This product provides lasting lubrication and protection for your chain and is O, X, Z ring compatible. Its exceptional long lasting action makes it particularly suitable for dry conditions. It’s also quick drying and provides outstanding anti-fling properties. Regular use helps maintain the performance and life of your chain.

WD-40-Silicone-ShineSilicone Shine

This product is designed to give an all over great shine to your bike. The fast evaporating formula acts quickly and is easy to apply with no need to buff.

WD-40-Total-WashTotal Wash

This product is an all-purpose cleaner designed to quickly cut through traffic film and road grime. This formula leaves a great finish and is sage to use on paintwork, plastic, rubber, aluminium, chrome, carbon fibre and disc pads – basically all over the bike!

WD-40-Wax-PolishWax & Polish

This product is designed to leave your bike with a deep glossy shine. The formula contains Carnauba Wax, one of the hardest naturally occurring waxes, which provides a wet look finish and long lasting shine. It’s great for repelling water, allowing it to bead off paintwork to maintain a fantastic finish for longer. It’s easy to apply and streak free.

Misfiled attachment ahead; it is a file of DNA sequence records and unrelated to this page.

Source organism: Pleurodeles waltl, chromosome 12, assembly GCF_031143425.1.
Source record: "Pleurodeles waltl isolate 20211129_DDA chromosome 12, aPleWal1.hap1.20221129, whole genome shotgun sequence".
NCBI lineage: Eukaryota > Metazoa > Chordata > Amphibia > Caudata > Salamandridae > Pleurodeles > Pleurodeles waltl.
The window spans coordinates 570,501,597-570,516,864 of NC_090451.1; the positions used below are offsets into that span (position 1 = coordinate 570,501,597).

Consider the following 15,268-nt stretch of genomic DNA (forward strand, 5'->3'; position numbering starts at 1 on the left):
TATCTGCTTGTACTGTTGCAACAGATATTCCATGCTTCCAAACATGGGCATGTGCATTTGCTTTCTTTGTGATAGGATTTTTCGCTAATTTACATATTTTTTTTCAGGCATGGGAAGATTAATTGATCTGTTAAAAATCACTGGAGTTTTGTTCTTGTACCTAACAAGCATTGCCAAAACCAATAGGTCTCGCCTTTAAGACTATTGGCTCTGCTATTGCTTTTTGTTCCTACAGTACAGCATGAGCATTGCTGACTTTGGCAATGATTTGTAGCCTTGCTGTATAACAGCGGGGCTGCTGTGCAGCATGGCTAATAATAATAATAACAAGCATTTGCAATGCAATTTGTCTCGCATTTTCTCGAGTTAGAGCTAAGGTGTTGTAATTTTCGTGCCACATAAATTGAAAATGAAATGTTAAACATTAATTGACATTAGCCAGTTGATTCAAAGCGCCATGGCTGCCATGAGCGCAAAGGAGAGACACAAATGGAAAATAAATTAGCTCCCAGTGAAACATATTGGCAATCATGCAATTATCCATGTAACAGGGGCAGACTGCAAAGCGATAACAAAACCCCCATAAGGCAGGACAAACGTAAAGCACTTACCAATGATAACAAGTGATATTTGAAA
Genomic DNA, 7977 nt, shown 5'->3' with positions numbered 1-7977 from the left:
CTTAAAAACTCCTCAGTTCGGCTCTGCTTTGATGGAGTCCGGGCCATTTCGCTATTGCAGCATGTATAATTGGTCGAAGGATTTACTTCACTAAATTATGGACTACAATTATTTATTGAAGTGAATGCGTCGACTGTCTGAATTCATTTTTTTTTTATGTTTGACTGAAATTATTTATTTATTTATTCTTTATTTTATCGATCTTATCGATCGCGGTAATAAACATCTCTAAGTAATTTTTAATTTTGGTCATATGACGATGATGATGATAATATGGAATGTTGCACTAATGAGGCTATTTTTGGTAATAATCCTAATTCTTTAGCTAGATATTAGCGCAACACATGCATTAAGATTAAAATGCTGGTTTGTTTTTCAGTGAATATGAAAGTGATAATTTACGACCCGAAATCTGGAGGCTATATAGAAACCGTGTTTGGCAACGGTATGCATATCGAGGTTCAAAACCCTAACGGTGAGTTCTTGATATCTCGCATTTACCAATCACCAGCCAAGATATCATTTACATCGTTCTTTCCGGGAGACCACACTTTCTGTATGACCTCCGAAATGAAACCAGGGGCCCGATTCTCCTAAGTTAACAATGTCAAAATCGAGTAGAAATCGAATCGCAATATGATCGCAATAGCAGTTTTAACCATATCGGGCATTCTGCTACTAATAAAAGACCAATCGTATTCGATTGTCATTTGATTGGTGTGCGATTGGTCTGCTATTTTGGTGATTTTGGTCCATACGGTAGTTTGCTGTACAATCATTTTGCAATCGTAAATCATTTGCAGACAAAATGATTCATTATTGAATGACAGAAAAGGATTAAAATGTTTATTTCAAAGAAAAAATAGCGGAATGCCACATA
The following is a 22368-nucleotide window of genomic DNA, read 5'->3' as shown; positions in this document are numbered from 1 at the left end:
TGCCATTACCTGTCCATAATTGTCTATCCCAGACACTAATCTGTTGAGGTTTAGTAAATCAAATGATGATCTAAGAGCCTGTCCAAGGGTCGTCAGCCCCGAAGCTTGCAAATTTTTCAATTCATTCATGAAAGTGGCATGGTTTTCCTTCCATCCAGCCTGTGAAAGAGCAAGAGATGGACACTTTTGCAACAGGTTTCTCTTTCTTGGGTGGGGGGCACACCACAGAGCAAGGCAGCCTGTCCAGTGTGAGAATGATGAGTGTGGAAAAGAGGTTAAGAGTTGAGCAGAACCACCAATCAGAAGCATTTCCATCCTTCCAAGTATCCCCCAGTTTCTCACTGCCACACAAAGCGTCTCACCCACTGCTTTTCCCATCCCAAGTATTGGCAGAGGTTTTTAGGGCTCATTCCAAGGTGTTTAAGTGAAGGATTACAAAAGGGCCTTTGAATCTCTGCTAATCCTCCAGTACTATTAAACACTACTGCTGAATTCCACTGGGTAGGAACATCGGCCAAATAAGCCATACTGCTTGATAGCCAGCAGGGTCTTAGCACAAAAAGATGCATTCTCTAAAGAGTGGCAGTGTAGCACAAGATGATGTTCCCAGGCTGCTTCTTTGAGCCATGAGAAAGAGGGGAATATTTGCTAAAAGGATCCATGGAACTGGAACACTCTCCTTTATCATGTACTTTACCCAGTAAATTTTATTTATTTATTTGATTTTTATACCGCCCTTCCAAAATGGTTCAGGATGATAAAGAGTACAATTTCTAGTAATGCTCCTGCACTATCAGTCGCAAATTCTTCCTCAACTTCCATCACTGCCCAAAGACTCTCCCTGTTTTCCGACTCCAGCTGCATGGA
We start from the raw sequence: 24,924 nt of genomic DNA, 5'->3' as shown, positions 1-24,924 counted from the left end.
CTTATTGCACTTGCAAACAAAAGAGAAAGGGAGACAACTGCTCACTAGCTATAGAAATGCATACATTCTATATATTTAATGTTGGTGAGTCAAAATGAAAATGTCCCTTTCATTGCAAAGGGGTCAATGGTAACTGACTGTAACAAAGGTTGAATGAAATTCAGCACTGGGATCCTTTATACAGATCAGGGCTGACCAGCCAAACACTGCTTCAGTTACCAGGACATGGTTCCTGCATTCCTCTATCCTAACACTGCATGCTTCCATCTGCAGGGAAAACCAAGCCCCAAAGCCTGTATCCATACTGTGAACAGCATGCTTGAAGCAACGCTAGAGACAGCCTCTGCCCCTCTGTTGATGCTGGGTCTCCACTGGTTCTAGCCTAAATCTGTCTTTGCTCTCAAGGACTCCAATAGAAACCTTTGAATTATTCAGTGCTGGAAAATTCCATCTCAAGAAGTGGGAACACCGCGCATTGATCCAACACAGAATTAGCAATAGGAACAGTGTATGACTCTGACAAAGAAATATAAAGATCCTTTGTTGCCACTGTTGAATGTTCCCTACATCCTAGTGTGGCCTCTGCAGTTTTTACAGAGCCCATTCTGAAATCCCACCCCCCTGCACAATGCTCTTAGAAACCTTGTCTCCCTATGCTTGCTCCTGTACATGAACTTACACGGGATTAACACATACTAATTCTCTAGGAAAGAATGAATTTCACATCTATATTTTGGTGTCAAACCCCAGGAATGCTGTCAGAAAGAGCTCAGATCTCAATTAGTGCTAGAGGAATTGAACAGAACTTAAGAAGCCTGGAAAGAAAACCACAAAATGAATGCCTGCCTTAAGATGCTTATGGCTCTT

So now you can get a complete set of maintenance fluids for your motorcycle, all from that same dependable company (which turned 60 years this year).

You can find the whole range of WD-40 Special Motorcycle Care product by clicking here.

Is this something you would be interested in, or do you think it’s just a marketing gimmick?

Electric motorcycles have got their share of nay-sayers. Although truth be told, more and more bikers are seriously looking towards the electric motorcycle. With Harley-Davidson’s recent introduction of their LiveWire electric motorcycle, the e-motorcycle suddenly got thrust into the limelight.

Harley-Davidson LifeWire

Harley-Davidson LifeWire

Before, it was the likes of Brammo and Zero to carry the electric motorcycle evolution torch, but these startups do not have the market power that the Milwaukee brand has, and it was obvious if you followed the news; any news, since all TV stations around the world talked about it in their evening news. Even TV stations in Outer-Mongolia showed the Harley-Davidson.

But one place where electric bikes are starting to make their mark is in the motorcycle racing sport. And one race where they are doing so is at one of the most craziest, dangerous and spectator-drawing races: the Isle of Man TT race.